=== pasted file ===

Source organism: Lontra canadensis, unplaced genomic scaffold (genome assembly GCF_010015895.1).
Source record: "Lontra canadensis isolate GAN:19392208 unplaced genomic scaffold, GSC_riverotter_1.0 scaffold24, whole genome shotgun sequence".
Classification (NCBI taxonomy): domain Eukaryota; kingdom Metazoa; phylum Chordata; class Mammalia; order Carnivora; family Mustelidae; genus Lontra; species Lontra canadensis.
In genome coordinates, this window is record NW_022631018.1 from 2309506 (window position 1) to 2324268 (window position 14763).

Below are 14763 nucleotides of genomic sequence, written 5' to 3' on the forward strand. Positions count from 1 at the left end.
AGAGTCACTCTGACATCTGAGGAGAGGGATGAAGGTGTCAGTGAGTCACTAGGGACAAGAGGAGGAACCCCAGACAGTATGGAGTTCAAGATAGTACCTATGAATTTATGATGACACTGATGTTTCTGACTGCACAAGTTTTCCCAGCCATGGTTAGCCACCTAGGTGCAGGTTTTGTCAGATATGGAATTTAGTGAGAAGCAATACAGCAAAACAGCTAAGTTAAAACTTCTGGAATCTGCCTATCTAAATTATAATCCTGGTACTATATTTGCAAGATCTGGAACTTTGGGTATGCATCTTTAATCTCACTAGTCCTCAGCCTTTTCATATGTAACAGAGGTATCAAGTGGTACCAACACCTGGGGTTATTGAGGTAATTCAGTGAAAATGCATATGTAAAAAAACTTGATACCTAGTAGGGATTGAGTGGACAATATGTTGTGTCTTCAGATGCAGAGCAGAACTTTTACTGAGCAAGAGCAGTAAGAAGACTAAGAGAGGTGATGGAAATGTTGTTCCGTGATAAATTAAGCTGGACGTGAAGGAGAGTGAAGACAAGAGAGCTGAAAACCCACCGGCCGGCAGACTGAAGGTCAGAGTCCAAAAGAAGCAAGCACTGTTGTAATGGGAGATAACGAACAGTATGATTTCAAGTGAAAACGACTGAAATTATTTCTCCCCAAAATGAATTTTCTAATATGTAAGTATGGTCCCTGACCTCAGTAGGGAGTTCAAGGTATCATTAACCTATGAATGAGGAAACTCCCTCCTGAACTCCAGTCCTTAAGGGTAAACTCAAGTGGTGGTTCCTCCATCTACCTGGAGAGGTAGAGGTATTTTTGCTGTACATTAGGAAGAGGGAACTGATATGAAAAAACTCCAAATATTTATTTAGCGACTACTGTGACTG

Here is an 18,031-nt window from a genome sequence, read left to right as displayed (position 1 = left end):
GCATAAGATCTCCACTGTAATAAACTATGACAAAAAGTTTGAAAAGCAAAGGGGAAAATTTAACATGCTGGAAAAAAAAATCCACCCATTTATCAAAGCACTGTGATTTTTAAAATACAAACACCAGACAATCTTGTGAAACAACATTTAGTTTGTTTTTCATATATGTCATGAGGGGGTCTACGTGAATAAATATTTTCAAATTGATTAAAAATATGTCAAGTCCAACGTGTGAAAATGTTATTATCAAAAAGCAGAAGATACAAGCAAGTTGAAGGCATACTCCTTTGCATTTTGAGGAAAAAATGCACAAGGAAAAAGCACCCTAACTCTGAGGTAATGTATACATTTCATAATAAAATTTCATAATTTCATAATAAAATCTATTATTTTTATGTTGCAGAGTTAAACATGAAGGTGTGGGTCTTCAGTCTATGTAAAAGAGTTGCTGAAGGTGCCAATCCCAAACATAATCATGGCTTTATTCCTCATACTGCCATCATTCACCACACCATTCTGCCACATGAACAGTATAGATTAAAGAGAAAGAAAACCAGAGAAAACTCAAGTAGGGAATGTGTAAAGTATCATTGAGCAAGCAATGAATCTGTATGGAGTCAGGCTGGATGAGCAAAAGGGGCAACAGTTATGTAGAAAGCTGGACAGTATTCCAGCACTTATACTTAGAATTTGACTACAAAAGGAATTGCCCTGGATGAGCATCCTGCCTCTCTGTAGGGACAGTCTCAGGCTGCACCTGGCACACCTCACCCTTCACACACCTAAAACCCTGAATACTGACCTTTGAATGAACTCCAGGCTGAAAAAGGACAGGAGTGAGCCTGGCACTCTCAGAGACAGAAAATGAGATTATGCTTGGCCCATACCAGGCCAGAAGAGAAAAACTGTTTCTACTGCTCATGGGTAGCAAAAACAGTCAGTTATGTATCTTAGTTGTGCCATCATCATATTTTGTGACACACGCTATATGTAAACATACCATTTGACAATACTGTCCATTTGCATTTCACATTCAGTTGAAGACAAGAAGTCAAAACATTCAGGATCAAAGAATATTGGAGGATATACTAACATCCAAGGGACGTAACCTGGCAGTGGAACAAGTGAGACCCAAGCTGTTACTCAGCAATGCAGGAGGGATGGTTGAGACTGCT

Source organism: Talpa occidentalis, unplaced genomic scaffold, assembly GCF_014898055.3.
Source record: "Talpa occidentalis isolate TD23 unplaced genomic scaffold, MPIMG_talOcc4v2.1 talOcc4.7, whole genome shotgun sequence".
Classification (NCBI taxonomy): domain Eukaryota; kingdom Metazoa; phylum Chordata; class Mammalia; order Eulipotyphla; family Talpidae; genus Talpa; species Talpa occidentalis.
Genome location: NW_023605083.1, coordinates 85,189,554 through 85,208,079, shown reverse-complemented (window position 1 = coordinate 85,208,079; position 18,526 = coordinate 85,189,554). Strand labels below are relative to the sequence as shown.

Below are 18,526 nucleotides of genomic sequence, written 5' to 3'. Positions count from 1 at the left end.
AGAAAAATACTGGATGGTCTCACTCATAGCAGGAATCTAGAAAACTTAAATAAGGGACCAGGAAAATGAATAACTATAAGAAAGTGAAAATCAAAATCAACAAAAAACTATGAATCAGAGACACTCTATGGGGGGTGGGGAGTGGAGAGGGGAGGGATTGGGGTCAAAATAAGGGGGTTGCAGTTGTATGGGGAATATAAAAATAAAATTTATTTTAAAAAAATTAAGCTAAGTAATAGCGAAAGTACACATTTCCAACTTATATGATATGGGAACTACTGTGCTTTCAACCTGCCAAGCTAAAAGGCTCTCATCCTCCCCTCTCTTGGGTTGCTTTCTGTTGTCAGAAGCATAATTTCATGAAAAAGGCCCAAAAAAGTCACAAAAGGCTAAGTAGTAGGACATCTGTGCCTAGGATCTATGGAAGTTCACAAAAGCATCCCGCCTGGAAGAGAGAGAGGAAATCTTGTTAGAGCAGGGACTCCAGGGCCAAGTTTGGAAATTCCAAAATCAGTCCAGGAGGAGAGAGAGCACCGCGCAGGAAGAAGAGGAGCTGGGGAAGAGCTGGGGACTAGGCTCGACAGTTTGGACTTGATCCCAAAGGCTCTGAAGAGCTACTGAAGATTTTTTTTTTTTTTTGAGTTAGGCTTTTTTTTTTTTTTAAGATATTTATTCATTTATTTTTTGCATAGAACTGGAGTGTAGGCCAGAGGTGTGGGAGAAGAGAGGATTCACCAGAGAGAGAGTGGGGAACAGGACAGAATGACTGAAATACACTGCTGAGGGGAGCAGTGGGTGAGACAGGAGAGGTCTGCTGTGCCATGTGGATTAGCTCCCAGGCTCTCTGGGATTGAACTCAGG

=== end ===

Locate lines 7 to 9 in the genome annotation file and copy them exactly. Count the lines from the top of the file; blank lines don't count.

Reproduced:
Here is an 18,031-nt window from a genome sequence, read left to right as displayed (position 1 = left end):
GCATAAGATCTCCACTGTAATAAACTATGACAAAAAGTTTGAAAAGCAAAGGGGAAAATTTAACATGCTGGAAAAAAAAATCCACCCATTTATCAAAGCACTGTGATTTTTAAAATACAAACACCAGACAATCTTGTGAAACAACATTTAGTTTGTTTTTCATATATGTCATGAGGGGGTCTACGTGAATAAATATTTTCAAATTGATTAAAAATATGTCAAGTCCAACGTGTGAAAATGTTATTATCAAAAAGCAGAAGATACAAGCAAGTTGAAGGCATACTCCTTTGCATTTTGAGGAAAAAATGCACAAGGAAAAAGCACCCTAACTCTGAGGTAATGTATACATTTCATAATAAAATTTCATAATTTCATAATAAAATCTATTATTTTTATGTTGCAGAGTTAAACATGAAGGTGTGGGTCTTCAGTCTATGTAAAAGAGTTGCTGAAGGTGCCAATCCCAAACATAATCATGGCTTTATTCCTCATACTGCCATCATTCACCACACCATTCTGCCACATGAACAGTATAGATTAAAGAGAAAGAAAACCAGAGAAAACTCAAGTAGGGAATGTGTAAAGTATCATTGAGCAAGCAATGAATCTGTATGGAGTCAGGCTGGATGAGCAAAAGGGGCAACAGTTATGTAGAAAGCTGGACAGTATTCCAGCACTTATACTTAGAATTTGACTACAAAAGGAATTGCCCTGGATGAGCATCCTGCCTCTCTGTAGGGACAGTCTCAGGCTGCACCTGGCACACCTCACCCTTCACACACCTAAAACCCTGAATACTGACCTTTGAATGAACTCCAGGCTGAAAAAGGACAGGAGTGAGCCTGGCACTCTCAGAGACAGAAAATGAGATTATGCTTGGCCCATACCAGGCCAGAAGAGAAAAACTGTTTCTACTGCTCATGGGTAGCAAAAACAGTCAGTTATGTATCTTAGTTGTGCCATCATCATATTTTGTGACACACGCTATATGTAAACATACCATTTGACAATACTGTCCATTTGCATTTCACATTCAGTTGAAGACAAGAAGTCAAAACATTCAGGATCAAAGAATATTGGAGGATATACTAACATCCAAGGGACGTAACCTGGCAGTGGAACAAGTGAGACCCAAGCTGTTACTCAGCAATGCAGGAGGGATGGTTGAGACTGCT

Source organism: Talpa occidentalis, unplaced genomic scaffold, assembly GCF_014898055.3.